Snowboarder Sarah Conrad to cap tightly-scheduled torch run

After a long and eventful journey through communities in Canada’sNorth, Quebec, Newfoundland and parts of Nova Scotia, the Olympic torchhas finally arrived in Halifax.

 

After a long and eventful journey through communities in Canada’s North, Quebec, Newfoundland and parts of Nova Scotia, the Olympic torch has finally arrived in Halifax.

 

The municipality’s moment of Olympic glory is scheduled to start this morning at 11:30 a.m. sharp - and has been timed down to the minute.

 

Police and traffic officials are warning motorists to prepare for delays as the flame is passed between more than 180 torchbearers in Cole Harbour, Dartmouth and Halifax – eventually finishing the day in Grand Parade Square, where a massive celebration is set to begin around 6 p.m.

 

Preparations were well underway yesterday as crews worked to make sure the relay goes off without a hitch. HRM Event Coordinator Mike Gillett said he’s expecting a big crowd to turn up for the grand finale.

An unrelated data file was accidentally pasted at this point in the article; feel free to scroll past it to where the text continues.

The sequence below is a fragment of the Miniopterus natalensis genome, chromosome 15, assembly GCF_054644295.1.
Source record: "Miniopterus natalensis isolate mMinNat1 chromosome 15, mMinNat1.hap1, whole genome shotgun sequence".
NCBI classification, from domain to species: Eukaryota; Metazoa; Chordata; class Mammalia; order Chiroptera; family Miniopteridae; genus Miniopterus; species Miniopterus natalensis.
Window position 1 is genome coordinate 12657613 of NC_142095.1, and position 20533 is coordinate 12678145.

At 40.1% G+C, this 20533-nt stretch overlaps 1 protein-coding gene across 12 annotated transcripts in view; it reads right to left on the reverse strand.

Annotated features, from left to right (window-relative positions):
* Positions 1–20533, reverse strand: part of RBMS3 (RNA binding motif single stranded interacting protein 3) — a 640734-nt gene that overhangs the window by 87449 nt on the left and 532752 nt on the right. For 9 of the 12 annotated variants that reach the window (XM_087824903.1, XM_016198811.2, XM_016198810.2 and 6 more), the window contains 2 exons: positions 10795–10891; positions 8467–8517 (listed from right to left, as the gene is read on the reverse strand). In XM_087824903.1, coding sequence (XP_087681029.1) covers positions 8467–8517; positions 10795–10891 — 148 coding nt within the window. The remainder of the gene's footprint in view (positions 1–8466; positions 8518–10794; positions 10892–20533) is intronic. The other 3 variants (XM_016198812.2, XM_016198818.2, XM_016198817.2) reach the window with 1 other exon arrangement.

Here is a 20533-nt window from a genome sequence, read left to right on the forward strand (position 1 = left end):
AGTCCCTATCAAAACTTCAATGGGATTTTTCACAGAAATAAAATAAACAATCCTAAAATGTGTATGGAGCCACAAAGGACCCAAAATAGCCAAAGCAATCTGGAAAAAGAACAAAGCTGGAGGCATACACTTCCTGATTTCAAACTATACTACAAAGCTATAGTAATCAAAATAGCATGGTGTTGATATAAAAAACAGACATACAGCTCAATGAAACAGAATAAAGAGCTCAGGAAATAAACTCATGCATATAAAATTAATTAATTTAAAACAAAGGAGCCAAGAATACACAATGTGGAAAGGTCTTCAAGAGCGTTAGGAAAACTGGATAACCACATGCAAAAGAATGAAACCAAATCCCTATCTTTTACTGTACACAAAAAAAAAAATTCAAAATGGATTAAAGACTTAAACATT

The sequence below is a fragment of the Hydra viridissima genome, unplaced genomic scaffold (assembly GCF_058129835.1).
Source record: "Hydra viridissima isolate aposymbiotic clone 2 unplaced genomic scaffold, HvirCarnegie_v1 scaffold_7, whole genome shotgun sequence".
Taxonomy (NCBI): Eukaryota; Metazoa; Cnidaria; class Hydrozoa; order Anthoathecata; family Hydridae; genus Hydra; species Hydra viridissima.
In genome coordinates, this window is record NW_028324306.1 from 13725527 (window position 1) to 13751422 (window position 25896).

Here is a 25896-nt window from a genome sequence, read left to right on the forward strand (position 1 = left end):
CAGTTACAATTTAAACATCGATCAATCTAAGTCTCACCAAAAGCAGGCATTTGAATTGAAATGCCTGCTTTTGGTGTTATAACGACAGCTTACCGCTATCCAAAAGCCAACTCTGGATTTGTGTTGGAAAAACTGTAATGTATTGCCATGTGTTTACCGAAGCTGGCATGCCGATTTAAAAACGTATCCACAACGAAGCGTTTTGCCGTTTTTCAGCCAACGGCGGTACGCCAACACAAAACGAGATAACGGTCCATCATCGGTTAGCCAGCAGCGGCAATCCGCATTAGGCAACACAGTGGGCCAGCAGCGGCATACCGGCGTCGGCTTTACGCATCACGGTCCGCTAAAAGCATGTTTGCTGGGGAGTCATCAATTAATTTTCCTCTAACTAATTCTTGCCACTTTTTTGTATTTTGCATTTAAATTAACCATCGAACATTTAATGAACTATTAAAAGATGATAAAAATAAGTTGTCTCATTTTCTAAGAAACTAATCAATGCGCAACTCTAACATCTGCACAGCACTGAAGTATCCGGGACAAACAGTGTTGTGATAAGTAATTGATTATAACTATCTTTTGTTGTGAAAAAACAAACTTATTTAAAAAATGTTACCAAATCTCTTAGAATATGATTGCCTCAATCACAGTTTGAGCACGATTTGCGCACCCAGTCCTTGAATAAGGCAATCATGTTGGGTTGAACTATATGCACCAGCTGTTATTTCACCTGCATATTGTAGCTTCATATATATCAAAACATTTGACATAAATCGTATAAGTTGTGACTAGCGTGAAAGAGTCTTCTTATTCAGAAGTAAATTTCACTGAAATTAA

“I would say we’re looking at 7,000 people in Grand Parade,” Gillett said, adding that anyone wanting to secure a good spot should arrive by 5:45 p.m.

Olympic snowboarding hopeful Sarah Conrad was selected to light the community cauldron on the steps of City Hall. The 24-year-old will snowboard down Citadel Hill and then grab the torch from Pittsburgh Penguins captain Sidney Crosby before running it toward the finish line.

“It’s nice to give back to the community and really show them what all the support has enabled me to do,” Conrad said yesterday.

Originally from Dartmouth, Conrad is one of several athletes who will treat the crowd to a snowboarding demonstration on a 24-foot structure erected in Grand Parade especially for the event. She said she hopes the demonstration will encourage young people in the community to “grab a snowboard, not a video game.”

 
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